Ki Cho Chagi (Wringing Out The Ki). Just a  Ki focusing exercise:   these give you a sense of what channeling Ki feels like, and are a good way of focusing your mind and spirit before a difficult task. Feel the Ki sitting in your Center. Take Take up each posture in turn. These are usually done a few times each. All are done starting with a deep inhalation, then feel the Ki flow from your Center, up to your chest, out into your arms, and then into your fingertips, as you spread your fingers into a fan shape. When opened, your hands must be slightly concave (i.e., fingers curled slightly inwards) position, while your arms are relaxed, and the only tension in your body is in the hands- which should be very taut. You should see the skin between your fingers stretched as far as they go. As you open your hands, give a deep-from-the-diaphragm wordless yell (with relaxed vocal cords). Don't matter what noise you make, just make it relaxed and loud. Except for #4, all the moves are done slow-ish (except for the hand-opening -- that should snap out fast in all of them). If you can't feel the Ki, just do the damn exercise anyway.

 

        #1: Take up a Horse riding stance, with your hands at your side. Fingers fan out, arms extend out in front of you as you unbend your  knees.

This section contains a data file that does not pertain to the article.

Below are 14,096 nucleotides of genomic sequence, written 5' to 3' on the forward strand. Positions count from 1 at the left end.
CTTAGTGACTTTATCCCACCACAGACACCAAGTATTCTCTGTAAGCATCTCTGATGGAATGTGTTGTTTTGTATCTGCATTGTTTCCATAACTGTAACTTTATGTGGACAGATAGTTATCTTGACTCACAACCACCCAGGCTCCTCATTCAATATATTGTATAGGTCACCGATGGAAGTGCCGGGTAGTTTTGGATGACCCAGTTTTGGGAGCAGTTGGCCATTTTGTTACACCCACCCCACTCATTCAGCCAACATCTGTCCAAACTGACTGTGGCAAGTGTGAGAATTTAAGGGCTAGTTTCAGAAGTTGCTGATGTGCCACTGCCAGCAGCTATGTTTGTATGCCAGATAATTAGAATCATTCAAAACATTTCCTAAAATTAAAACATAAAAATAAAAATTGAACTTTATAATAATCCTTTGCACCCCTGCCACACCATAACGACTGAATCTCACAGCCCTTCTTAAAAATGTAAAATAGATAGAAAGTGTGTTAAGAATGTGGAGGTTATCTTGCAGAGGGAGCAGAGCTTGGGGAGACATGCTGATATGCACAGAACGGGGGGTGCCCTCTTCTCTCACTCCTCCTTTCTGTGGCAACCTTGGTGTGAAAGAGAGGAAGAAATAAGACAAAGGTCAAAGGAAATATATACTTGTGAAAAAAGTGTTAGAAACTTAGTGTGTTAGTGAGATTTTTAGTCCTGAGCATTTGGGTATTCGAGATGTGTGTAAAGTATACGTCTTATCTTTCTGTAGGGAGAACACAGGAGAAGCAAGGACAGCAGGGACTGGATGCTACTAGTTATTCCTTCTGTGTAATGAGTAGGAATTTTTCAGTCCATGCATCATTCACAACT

#2: Feet about shoulder-width apart, arms crossed over chest (palms on chest). Fan fingers and uncross your arms until your thumbs reach your shoulders, then (keep your hands fanned) bend your knees, and trail your thumbs down your body until you reach your knees. Then “ski-jump” your hands off your knees.

 

       #3: Feet the same, arms extended at shoulder-height to your sides, palms upwards, hands open and relaxed. Fan your fingers and flip your hands over so that your palms face backwards (i.e. thumbs down). Keeping them straight, bring your arms together in front of you until the back of your hands touch each other. When they do, rotate your thumbs inwards towards your chest (go ahead and bend your elbows, unless you're some kind of circus freak). Continue the rotation until the thumbs go over the top, and outwards in a smooth motion, stopping with both palms upward.